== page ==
If you’ve soaked up the infectious enthusiasm pervading the classic car scene, then you’ve probably also heard the traditional mantra: pick the car you love and make investment potential a secondary issue.
But there’s no reason why classic car ownership can’t give you both pleasure and a golden nest egg. They key is to pick shrewdly, and to be well versed in recent motoring history so you can spot the motoring greats just about to start zooming out of the depreciation bell curve.
For the uninformed, the investment boat often sails before they can even get down to the quayside, let alone embark on the ship of fortune. But you need to take the long view.
Today, an Aston Martin DB4 or DB5 might be worth £750,000, and even five or six years ago the same car would have been super-valuable, at shade under half a million pounds. You need to head back to the mid/late 1980s, however, to find DB4s and DB5s on sale for between £12,000 and £20,000. In those days, too, a decent Jaguar E-type Series I coupe might have been yours for less than £10,000, a fraction of its £125,000 value now.
Along with other cars from desirable marques, there was no questioning the historical significance, rarity, performance and beauty of the early E-Type and the 1960s Aston Martins. And so, in a way, their stratospheric rise in values could have been anticipated. But in the 1980 these cars were still in ‘used car’ territory- identifying them as investment opportunities needed supreme vision.
To have a chance of accelerating away in value, a classic car needs several defining factors: relative scarcity, a lasting excitement and nostalgia from its launch impact, looks and/or performance that quicken the pulse, and a generous dollop of character that sets it apart from the herd.
On this basis, a two-seater sports car like the Austin-Healey 3000 was a dead cert. These days, the powerful triple-carb MkIII will set you back £20,000 even for a tired one, and well over 90 grand if you want a tip-top specimen. But a vehicle like the Range Rover Classic two-door also seems such a natural using the same yardsticks. A true British design pioneer, for years it was regarded as just a dodgy second-hand motor, and scrapyard fodder when tired. Then suddenly its importance and standing in motoring history was cottoned-on to, and values soared. There won’t be a lot of change from £50,000 if you want a super one today.
For many, of course, the classic car era will forever be a pre-1980s world – before cars wore much visible plastic and electronics still seemed new-fangled. Time, though, marches on. Cars from the 1980s and 1990s are where the hidden classic car investment potential waits to be unlocked.
Start to think about the icons of those two decades and the way they are held in the collective motoring esteem of today.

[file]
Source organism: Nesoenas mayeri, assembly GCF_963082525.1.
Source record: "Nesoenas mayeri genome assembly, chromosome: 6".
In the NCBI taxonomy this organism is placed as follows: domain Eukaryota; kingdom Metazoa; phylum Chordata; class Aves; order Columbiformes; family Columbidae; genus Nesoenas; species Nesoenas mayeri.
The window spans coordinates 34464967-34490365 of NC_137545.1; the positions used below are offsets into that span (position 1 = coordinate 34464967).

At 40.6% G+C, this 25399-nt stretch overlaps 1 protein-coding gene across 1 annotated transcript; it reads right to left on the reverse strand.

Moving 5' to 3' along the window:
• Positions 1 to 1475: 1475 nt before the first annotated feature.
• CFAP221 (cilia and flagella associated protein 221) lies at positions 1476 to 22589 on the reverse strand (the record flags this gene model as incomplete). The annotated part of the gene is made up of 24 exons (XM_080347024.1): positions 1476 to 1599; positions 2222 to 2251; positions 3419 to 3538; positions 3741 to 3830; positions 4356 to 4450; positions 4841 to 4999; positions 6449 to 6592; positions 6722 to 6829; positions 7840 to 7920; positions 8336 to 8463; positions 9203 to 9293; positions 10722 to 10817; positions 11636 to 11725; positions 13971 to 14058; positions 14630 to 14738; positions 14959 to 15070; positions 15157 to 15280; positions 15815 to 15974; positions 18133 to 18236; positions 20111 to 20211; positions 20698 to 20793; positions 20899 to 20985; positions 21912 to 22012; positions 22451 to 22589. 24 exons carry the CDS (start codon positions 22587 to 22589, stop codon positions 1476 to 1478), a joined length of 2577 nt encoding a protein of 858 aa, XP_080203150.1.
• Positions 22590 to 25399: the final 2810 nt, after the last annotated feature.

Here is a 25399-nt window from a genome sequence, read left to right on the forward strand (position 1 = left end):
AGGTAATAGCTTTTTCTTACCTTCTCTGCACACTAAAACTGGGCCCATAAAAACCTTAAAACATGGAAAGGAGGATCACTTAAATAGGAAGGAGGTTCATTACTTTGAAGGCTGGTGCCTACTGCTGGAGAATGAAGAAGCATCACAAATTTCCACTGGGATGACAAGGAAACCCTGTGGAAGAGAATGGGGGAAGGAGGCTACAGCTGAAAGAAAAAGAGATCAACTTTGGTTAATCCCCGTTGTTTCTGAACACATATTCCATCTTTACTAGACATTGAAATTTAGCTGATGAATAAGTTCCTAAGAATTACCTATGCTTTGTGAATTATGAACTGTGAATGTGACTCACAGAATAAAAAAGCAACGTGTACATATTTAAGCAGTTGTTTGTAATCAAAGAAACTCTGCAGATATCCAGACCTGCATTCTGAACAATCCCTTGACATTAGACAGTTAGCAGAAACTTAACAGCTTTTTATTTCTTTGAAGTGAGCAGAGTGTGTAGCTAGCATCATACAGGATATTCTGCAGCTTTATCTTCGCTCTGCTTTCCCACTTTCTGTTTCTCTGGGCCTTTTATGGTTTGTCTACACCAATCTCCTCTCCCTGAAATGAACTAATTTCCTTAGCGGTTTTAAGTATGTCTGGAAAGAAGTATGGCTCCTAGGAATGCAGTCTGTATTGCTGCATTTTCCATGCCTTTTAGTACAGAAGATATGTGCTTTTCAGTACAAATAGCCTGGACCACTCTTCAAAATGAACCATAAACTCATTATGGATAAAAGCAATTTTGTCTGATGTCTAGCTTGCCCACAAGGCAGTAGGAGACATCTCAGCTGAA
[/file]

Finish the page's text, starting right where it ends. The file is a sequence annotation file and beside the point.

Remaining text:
The attainable cars of the moment in the early 1980s include the Audi Quattro and the Volkswagen Golf MkII GTi. The four-wheel drive, turbocharged Audi is already on the move, ranging from £8-30,000, but for the best examples there’s sure to be much more to come. Examples of the GTi hot hatch icon, meanwhile, can be yours for between £7-15,000. For a performance classic car that was a cult in its own lifetime, never mind now, that looks a good one to cherish.
Even more of a pension pot could result from buying a 1980s Ferrari 328GTB (budget on £70-110,000) or Aston Martin V8 (£50-100,000) today. To many the sums will seem vast, but these are the sorts of thoroughbred supercar of which there will only ever be a small, finite supply. Edging closer to today, and into the 1990s, there are a plethora of interesting performance cars set for solid appreciation: Aston Martin DB7, Bentley Continental R, BMW M5, Maserati 3200GT, Nissan Skyline GT-R, Plymouth Prowler and Renault Clio V6 Renaultsport. Today, none of them are exactly cheap; within a few years, however, you’ll be cursing if you don’t move quickly. At a humbler level, you might find the first-generation Audi TT, a Fiat Barchetta, an early Porsche Boxster or a late air-cooled 911, the late, lamented Land Rover Defender, just about any Subaru Impreza Turbo or a TVR Chimaera. You won’t find such interesting cars as merely second hand cars for much longer.
Classic cars can still suffer the ‘brown furniture syndrome’, where a long-term lack of fashion sees values go nowhere and, in many case, drift depressingly downwards. The motoring equivalent of the large, brown wardrobe or sideboard that’s hard to shift is likely to be any large, lumbering saloon – even pre-war cars. Yes, believe it or not, according to auctioneer Bonhams, many Rolls-Royce Phantom II limousines from the 1930s are actually losing value.
Such cars, ancient as they are, just don’t resonate with buyers. They may have been majestic beasts when the Queen was still a little girl but people in their 50s and 60s, the ones with disposable income, are after something glamorous and exciting from when their own heydays of aspiration. Add to that the important factors of condition, originality and provenance and the explosive growth in Aston Martin DB5, Jaguar E-type, Ferrari Dino 246GT and air-cooled Porsche 911 seems like such a no-brainer…in retrospect, that is.
Giles Chapman is an award winning motoring writer and columnist for various newspapers and magazines. Visit the Hagerty Classic Cars page for more interesting and entertaining classic car content from him and other well-known motoring writers.